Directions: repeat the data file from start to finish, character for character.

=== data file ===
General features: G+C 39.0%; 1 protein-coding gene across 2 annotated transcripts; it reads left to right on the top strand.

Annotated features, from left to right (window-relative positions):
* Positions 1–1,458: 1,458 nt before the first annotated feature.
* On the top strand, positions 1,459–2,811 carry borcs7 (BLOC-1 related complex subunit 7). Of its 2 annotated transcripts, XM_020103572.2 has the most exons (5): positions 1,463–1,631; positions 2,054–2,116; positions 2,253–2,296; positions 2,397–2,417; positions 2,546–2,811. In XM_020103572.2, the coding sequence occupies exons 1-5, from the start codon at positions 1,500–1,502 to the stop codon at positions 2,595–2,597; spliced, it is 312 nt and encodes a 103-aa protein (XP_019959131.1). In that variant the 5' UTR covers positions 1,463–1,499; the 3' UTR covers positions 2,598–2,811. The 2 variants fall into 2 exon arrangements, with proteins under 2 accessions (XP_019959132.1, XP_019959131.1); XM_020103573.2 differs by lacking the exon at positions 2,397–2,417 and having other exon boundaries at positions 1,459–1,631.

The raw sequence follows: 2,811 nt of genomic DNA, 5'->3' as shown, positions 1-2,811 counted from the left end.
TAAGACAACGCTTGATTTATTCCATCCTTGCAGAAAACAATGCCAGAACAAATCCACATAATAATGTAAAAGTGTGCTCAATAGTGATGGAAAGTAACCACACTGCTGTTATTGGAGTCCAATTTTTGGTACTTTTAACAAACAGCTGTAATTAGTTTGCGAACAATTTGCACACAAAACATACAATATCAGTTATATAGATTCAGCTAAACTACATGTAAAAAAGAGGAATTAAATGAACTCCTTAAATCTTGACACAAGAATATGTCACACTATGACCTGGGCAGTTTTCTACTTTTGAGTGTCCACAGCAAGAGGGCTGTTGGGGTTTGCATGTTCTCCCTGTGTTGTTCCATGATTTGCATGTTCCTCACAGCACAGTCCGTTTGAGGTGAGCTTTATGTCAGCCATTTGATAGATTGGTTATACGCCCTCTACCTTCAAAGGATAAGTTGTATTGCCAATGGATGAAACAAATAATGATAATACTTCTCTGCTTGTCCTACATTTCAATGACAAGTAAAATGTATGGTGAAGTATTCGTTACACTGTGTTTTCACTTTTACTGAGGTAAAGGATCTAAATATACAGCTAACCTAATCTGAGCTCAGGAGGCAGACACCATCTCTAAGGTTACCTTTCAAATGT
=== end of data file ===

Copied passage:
General features: G+C 39.0%; 1 protein-coding gene across 2 annotated transcripts; it reads left to right on the top strand.

Annotated features, from left to right (window-relative positions):
* Positions 1–1,458: 1,458 nt before the first annotated feature.
* On the top strand, positions 1,459–2,811 carry borcs7 (BLOC-1 related complex subunit 7). Of its 2 annotated transcripts, XM_020103572.2 has the most exons (5): positions 1,463–1,631; positions 2,054–2,116; positions 2,253–2,296; positions 2,397–2,417; positions 2,546–2,811. In XM_020103572.2, the coding sequence occupies exons 1-5, from the start codon at positions 1,500–1,502 to the stop codon at positions 2,595–2,597; spliced, it is 312 nt and encodes a 103-aa protein (XP_019959131.1). In that variant the 5' UTR covers positions 1,463–1,499; the 3' UTR covers positions 2,598–2,811. The 2 variants fall into 2 exon arrangements, with proteins under 2 accessions (XP_019959132.1, XP_019959131.1); XM_020103573.2 differs by lacking the exon at positions 2,397–2,417 and having other exon boundaries at positions 1,459–1,631.

The raw sequence follows: 2,811 nt of genomic DNA, 5'->3' as shown, positions 1-2,811 counted from the left end.
TAAGACAACGCTTGATTTATTCCATCCTTGCAGAAAACAATGCCAGAACAAATCCACATAATAATGTAAAAGTGTGCTCAATAGTGATGGAAAGTAACCACACTGCTGTTATTGGAGTCCAATTTTTGGTACTTTTAACAAACAGCTGTAATTAGTTTGCGAACAATTTGCACACAAAACATACAATATCAGTTATATAGATTCAGCTAAACTACATGTAAAAAAGAGGAATTAAATGAACTCCTTAAATCTTGACACAAGAATATGTCACACTATGACCTGGGCAGTTTTCTACTTTTGAGTGTCCACAGCAAGAGGGCTGTTGGGGTTTGCATGTTCTCCCTGTGTTGTTCCATGATTTGCATGTTCCTCACAGCACAGTCCGTTTGAGGTGAGCTTTATGTCAGCCATTTGATAGATTGGTTATACGCCCTCTACCTTCAAAGGATAAGTTGTATTGCCAATGGATGAAACAAATAATGATAATACTTCTCTGCTTGTCCTACATTTCAATGACAAGTAAAATGTATGGTGAAGTATTCGTTACACTGTGTTTTCACTTTTACTGAGGTAAAGGATCTAAATATACAGCTAACCTAATCTGAGCTCAGGAGGCAGACACCATCTCTAAGGTTACCTTTCAAATGT